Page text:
The same process may be carried on with any kind of Araldite, but owing to the fact that this kindof plastic is not sufiiciently impervious to moisture, this solution should usually be disregarded. Nylon powder may also be used. The process is more complicated because pressure should be applied to the powder during the polymerisation process. it is necessary to provide a plunger to apply said pressure on the top of the powder.

The cells manufactured according to this process are completely air tight and the whole operation may be' .of said support, a transparent protective layer comprising a coating of varnish on the top surface of said photoresistive layer, and an air-tight casing enclosing said support and the elements mounted thereon, at least a portion of said casing, including the top wall thereof, being formed of transparent plastic material and having a window section therein opposite said photoresistive layer and being integral with a thicker rim section.

2. A photoelectric cell according to claim 1, wherein said layer of photoresistive material is formed of small crystals of cadmium sulfide and said support is formed of ceramic material.

3. A photoelectric cell according to claim 1, wherein the under face of said rigid support is formed with a grooved surface to increase the length of the leakage path between said conducting leads.

4. A photoelectric cell according to claim 1 and including a sheet of filter material interposed between said protective layer and the window of said casing.

5. A photoelectric cell according to claim 1, wherein said casing is formed of two molded plastic parts provided with abutting flanges which are bonded together at their outer edges.

6. A photoelectric cell according to claim 1, wherein said air-tight casing comprises a solid plastic casing molded in contact with said support and the elements mounted thereon.

7. A photoelectric cell according to claim 1, wherein said rigid support is formed of a refractory oxide.

8. A photoelectric cell according to claim 1 and including elastic conductive members mounted behind said rigid support and interposed between the wall of said casing and said conductive leads on the under face of said support and pressing said support toward the window of said casing.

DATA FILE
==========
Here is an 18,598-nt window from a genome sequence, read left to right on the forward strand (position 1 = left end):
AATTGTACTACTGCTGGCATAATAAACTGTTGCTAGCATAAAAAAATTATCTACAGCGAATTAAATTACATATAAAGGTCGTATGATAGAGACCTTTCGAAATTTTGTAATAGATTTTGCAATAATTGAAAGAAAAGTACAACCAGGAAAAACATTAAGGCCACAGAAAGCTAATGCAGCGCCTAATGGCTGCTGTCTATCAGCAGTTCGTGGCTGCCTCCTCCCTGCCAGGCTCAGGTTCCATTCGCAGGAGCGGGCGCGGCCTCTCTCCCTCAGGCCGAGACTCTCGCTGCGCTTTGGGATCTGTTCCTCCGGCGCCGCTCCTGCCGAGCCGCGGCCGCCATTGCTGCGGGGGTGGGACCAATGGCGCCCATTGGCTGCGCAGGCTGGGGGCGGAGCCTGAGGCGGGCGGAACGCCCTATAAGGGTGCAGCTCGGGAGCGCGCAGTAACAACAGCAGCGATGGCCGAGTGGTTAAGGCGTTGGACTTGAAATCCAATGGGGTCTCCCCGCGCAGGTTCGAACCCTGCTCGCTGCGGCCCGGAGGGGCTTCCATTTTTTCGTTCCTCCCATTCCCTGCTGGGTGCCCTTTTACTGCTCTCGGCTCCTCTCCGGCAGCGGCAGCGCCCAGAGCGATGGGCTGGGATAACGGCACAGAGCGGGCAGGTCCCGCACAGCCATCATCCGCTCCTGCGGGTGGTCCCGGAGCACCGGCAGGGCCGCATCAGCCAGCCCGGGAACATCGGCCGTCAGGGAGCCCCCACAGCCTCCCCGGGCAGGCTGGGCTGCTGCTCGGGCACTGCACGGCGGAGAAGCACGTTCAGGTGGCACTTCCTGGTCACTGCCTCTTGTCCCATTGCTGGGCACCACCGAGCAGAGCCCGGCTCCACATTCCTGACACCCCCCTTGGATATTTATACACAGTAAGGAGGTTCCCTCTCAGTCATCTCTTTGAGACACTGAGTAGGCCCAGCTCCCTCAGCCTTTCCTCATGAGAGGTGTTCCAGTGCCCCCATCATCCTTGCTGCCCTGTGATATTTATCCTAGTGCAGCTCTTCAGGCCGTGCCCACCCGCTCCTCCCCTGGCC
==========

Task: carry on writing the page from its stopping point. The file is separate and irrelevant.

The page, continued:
9. A photoelectric cell comprising, a block of insulating material, a layer of photoresistive material carried by one face of said block, at least two conductive electrodes connected to said layer at spaced points thereon and having conducting leads extending to the rear face of said block, an air-tight casing enclosing said block and the elements mounted thereon, said casing having a transparent window-portion, and said photoresistive layer be ing positioned in front of said window, a pair of metallic connector pins extending through the wall of said casing in the rear of said block and having their inner ends terminating adjacent said conducting leads, said pins being supported from said wall by screw-threads on portions thereof passing through said wall and engaging mating threads formed in said wall, said pins having sockets formed in their inner ends facing said conducting leads, and spring elements mounted in said sockets and pressing against said conducting leads.

Mmmedintheflleofthispatent UNITEDSTATBS PATENTS 1,948,766 Lyon Feb. 27, 1934 2,036,457 Calsow Apr. 7, 1936 2,084,866 Plimpton June 22, 1937 2,114,591 Clark Apr. 19, 1938 2,162,288 Taylor June 13, 1939 2,181,494 Nix Nov. 28, 1939 2,330,652 Wiegand Sept. 28, 1943 2,375,058 Wiegand May I, 1945 2,383,951 Bass Sept. 4, 1945 2,544,554 Holmes Mar. 6, 1951 2,582,850 Rose Jan. 15, 1952 2,586,609 Burke Feb. 19, 1952 2,651,700 Gans Sept. 8, 1953 2,668,867 Ekstein Feb. 9, 1954 2,674,700 Small Apr. 6, 1954 2,728,062 Klostermann Dec. 20, 1955 2,742,550 Jenness Apr. 17, 1956

Patent Citations
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Referenced by
Citing PatentFiling datePublication dateApplicantTitle
US3052861 *Dec 22, 1959Sep 4, 1962Santa Barbara Res CtBolometer
US3215850 *Jul 6, 1961Nov 2, 1965Robert M GoodmanMiniature shock-resistant photocell
US3229235 *May 2, 1960Jan 11, 1966Hughes Aircraft CoThermal radiant energy detecting device
US3747327 *Dec 27, 1971Jul 24, 1973Suwa Seikosha KkWatchdial structure incorporating electrical devices
US4133699 *Apr 26, 1978Jan 9, 1979Communications Satellite CorporationShaped edge solar cell coverslide
Classifications
U.S. Classification338/16, 136/259, 250/239, 250/214.1, 338/19
International ClassificationH01L31/08
Cooperative ClassificationH01L31/08
European ClassificationH01L31/08